The silver lining

Can bracketing be considered a boon? 

Taking the assumption that customers trust your service. They have had the experience to be confident in your returns system, and, thus, choose you over visiting a brick-and-mortar store. As a result of this, though, if you notice that a lot of your customers are returning multiple items from their orders, you can grab this opportunity to create systems to help customers return their items promptly.

This could mean:

  • Pre-empting returns when a customer orders a high number of items and include return labels in the box. 
  • Send an automated email to customers with instructions on how to return items once they receive their order.
  • Have a straightforward returns FAQ section on your website or accessible via a self-service system. 

This will help you process the returned items as quickly as possible. Once received in their original form, these items can be resold at the actual/original price rather than having to sell them as pre-owned, out-of-box, or refurbished — all of which cut into company margins.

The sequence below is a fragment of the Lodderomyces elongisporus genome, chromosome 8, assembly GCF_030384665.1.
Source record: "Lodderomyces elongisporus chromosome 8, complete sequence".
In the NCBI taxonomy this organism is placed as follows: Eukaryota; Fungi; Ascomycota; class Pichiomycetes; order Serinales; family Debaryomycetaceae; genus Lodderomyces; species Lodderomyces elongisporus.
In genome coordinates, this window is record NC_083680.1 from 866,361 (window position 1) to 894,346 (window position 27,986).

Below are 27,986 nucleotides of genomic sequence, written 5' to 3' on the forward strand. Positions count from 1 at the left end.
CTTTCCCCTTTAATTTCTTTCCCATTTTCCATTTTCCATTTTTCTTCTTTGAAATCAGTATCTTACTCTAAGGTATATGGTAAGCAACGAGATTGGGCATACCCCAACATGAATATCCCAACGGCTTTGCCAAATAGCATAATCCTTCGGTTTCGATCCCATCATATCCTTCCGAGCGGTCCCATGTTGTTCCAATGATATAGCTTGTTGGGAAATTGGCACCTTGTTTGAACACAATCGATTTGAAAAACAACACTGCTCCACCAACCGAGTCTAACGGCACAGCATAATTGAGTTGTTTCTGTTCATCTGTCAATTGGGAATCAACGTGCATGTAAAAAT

Breaking the cycle of unending returns

In the apparel industry, changes in how consumers interact with retailers and make purchasing decisions increase the volume of products returned to the seller. The growth of online channels and lenient return policies have reinforced consumers’ treatment of purchases as risk-free discoveries for size and style and not just as the end-of-shopping journeys. But is there a way to eliminate

The solution: managing returns efficiently. Return management now includes a range of capabilities. It is now an accepted fact that high retail returns are inevitable, but better management will result in reduced costs and improved consumer loyalty. Initiatives planned in advance can help retailers gauge the impact of returns in a consumer-friendly way, as well as the fundamental operating model and structural changes that will enable them. Nevertheless, managing returns does come with a complex set of operational challenges, including consumer expectations, reverse logistics, process ownership, and data limitations.